This is a sad situation for the legal community. My heart goes out for those who knew Mr. Kunasek, especially his friends and family. I worked with him during my time at the SAO many years ago, and knew him as a talented trial attorney, a sentiment I’ve heard echoed time and again. Condolences for anyone who was affected by his passing.
*UPDATE* The Jury found Kierra Russ Guilty of two counts of second-degree murder and a count of conspiracy to commit murder. She faces life in prison at sentencing on June 6.
Police say Dr. Jozsef Piri did not know Roberto Fonseca-Rivera, of Boston, but they have charged him in Fonseca-Riveras homicide along Vermont Rte. 103 in November, 2019. Details are still limited, but police say they have surveillance footage, GPS data, pictures, and other evidence that indicate Dr. Piri was driving his pickup directly in front of Fonseca-Rivera’s delivery truck the day he was killed. Fonseca was found shot to death in the head and neck in his truck, which had been pulled to the side of the road. They zeroed in on the silver Toyota pickup not long after the homicide, and believe Dr. Piri was driving a truck matching that description in the area at the time (he lived in Connecticut and was returning from Vermont.).
Dr. Piri has been arrested in Naples, where he worked as a doctor for Physician’s Regional Hospital. He is awaiting extradition to Vermont where he will face murder charges. The fact pattern suggests a possible road rage situation, but that’s unclear as there are so few details so far.
*UPDATE: I found a story from the time of the incident where Vermont Police released a photo of the Toyota pickup they had been looking for. It’s not clear what connection Dr. Piri may have to the truck. Notable, the photo released clearly shows a person sitting in the passenger seat, which means if the truck was involved, there must be a witness. Also, it happened in the middle of the day, between 1 and 1:30 p.m.
A Federal Appeals court has ruled this week that Joe Passage-Maldonado, who goes by Joe Exotic and was featured in the hit Netflix docu-series, is entitled to be resentenced to a shorter sentence. He was sentenced last year for an attempted murder-for-hire plot and for the killing of several endangered tigers at his former zoo. He was sentenced to 22 years for al the charges, but the court ruled this week that his sentencing guidelines were improperly scored too high. The court found that the sentencing judge improperly treated his two convictions for attempted murder separately, as they evinced a common criminal purpose. When scored as one conviction, will substantially lower the minimum guideline sentence.
With the ruling, the guideline range minimum will go from 22 years down to 17 and a half years. There will be a new sentencing hearing, and Joe’s attorney will likely push for the court to go even lower than 17 years, especially in light of Mr. Passage-Maldonado’s health issues. Joe has indicated in statements that he does not expect to survive the sentence, as he is suffering prostate cancer. The court has the option to sentence him within the range indicated by the guidelines- last time he was sentenced at the bottom of the range, as he has no priors or other aggravators. One would anticipate the sentence would go down, as the range has shifted down, but the court can consider other factors, if new information is presented, which could convince the court to go below the guideline range. A new hearing will be set some weeks down the road.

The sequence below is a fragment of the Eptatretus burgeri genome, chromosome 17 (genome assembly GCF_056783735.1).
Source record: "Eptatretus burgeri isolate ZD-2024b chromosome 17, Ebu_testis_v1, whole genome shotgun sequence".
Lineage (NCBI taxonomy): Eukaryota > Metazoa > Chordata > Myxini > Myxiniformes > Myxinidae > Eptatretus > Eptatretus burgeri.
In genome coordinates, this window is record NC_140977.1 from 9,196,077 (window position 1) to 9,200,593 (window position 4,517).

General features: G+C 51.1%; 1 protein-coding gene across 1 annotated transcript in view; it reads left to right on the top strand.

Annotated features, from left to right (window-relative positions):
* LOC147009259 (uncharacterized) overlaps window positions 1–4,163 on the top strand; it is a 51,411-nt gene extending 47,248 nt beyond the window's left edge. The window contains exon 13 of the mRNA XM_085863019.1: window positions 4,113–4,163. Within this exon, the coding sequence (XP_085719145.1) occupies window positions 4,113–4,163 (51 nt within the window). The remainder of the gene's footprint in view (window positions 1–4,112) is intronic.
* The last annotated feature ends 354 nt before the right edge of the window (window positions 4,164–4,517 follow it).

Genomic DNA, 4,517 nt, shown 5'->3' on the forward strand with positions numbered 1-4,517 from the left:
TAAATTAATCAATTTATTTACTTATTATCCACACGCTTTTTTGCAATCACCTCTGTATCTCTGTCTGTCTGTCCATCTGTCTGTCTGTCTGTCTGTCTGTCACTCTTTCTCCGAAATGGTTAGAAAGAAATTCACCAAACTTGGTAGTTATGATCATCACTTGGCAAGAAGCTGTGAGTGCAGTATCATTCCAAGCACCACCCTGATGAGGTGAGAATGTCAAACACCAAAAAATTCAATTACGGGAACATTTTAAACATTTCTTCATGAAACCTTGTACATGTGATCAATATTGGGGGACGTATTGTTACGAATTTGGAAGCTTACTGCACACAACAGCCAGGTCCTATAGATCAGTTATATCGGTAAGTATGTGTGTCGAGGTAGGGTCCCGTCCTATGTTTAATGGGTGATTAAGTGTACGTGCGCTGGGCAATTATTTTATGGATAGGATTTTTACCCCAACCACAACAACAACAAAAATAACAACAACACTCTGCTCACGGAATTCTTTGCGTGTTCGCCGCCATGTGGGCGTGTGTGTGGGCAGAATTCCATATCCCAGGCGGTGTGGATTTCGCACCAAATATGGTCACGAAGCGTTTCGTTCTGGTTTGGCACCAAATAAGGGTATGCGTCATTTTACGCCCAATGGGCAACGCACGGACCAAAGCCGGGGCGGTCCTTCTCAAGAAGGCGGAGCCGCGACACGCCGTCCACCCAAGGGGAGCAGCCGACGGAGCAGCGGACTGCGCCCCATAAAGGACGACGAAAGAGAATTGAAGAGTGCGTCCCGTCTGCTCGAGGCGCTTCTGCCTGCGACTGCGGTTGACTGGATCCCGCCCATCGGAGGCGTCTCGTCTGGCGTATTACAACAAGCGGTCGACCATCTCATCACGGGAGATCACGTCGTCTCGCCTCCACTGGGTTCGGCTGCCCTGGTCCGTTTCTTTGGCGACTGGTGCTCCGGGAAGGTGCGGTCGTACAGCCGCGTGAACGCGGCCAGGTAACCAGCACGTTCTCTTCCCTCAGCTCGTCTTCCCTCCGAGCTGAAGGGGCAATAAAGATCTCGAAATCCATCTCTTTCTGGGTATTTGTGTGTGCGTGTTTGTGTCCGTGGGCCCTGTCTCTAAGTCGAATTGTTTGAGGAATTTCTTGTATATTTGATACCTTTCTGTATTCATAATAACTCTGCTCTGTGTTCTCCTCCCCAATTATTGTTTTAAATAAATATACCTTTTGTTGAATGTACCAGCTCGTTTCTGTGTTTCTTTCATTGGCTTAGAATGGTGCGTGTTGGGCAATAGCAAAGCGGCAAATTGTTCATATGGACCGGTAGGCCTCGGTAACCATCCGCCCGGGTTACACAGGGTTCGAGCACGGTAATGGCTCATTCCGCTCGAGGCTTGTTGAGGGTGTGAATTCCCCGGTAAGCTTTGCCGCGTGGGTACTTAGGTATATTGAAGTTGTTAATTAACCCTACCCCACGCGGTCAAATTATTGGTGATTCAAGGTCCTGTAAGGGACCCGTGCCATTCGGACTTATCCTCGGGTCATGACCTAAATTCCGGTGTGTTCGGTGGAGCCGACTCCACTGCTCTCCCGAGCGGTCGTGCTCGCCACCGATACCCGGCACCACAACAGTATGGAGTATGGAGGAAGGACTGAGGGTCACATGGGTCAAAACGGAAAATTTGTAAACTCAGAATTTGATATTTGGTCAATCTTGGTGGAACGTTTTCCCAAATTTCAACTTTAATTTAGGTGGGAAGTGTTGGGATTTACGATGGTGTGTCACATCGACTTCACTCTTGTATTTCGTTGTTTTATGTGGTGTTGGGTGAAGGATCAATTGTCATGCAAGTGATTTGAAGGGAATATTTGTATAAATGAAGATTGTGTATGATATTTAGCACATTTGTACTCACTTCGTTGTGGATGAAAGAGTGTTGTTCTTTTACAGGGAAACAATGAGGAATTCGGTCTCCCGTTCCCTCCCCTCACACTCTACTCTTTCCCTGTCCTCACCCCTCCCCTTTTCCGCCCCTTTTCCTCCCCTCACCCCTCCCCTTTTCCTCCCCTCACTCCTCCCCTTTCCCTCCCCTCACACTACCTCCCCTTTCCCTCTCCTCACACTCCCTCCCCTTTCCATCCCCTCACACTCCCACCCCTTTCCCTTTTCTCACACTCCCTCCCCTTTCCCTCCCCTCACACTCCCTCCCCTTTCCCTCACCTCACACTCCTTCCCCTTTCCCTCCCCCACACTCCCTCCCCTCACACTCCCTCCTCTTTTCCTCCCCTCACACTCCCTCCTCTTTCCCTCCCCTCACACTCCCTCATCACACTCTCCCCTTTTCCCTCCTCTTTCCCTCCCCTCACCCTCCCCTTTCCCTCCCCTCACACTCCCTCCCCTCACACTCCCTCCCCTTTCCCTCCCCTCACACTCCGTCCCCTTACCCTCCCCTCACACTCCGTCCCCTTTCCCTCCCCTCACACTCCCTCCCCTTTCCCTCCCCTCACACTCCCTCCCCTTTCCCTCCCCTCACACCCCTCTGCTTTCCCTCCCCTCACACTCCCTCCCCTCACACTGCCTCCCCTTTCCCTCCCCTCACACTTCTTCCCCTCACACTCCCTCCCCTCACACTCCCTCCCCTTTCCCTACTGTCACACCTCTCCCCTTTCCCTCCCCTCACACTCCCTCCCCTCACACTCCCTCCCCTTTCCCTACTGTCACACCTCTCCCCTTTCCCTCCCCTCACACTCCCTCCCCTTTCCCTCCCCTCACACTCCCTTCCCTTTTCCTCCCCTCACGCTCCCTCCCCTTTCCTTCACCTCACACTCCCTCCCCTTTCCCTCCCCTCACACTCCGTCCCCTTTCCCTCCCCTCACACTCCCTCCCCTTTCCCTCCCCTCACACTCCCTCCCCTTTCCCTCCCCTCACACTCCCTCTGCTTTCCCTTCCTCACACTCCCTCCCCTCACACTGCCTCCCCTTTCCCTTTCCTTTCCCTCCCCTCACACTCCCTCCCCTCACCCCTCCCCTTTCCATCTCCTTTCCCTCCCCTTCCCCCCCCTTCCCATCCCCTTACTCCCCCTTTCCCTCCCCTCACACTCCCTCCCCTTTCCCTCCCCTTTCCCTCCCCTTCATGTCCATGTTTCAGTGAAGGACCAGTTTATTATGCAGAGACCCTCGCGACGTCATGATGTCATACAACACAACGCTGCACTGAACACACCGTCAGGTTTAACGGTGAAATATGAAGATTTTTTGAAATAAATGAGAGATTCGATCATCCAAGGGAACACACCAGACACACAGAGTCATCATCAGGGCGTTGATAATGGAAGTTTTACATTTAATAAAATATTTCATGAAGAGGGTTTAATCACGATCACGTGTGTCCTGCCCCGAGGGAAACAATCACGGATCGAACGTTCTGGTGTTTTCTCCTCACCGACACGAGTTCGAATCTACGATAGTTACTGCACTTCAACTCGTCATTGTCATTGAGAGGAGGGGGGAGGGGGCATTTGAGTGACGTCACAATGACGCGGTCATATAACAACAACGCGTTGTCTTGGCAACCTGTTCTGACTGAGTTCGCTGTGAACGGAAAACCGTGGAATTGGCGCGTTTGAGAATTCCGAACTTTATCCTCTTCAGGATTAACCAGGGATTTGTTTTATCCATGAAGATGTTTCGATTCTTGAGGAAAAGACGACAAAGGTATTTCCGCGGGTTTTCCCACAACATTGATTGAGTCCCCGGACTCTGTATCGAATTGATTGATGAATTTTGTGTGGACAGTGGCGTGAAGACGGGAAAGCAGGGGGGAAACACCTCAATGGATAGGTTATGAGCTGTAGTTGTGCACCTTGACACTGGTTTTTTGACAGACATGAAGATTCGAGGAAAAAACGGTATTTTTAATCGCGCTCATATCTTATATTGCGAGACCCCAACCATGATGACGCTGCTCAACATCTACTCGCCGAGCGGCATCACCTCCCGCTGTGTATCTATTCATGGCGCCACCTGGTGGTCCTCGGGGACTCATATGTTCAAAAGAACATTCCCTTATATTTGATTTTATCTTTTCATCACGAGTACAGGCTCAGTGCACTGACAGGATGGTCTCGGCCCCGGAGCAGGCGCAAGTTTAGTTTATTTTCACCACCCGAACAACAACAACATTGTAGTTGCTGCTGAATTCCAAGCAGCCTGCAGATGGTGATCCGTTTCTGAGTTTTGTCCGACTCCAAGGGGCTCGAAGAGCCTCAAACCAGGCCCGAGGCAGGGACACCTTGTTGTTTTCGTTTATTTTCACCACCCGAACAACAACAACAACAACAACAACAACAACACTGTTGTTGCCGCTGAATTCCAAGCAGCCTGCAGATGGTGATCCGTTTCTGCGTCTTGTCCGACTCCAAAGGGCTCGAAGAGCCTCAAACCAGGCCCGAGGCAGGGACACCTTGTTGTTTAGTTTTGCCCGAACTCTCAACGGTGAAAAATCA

Lois Riess, who has already pleaded guilty to murder charges in Florida and received a life sentence in exchange for avoiding the death penalty, has now pleaded guilty to the murder of her husband in Minnesota. Riess, dubbed “Losing Streak Lois” by law enforcement that pursued her on a multi-state manhunt after she committed her second murder on Fort Myers Beach, had come to Florida after this murder in Minnesota. She targeted, befriended, then betrayed and killed a woman she met on Fort Myers Beach to assume her identity, take her car, and then spent several days on the lamb. She was caught on video gambling in a casino, hence the nickname, before being spotted and turned in by an observant civilian in Texas. Riess was already going to spend the rest of her life in prison, thanks to her plea to the Lee County, Florida murder charges. This resolves her remaining murder, and she will likely serve out her sentence in Minnesota.
Three people have been arrested in the triple murder of three friends who were killed on a fishing trip in Frostproof. The alleged shooter, Tony “T.J.” Wiggins, allegedly accused the victims of stealing his truck and then shot all three of them. Wiggins has multiple prior felony convictions (though the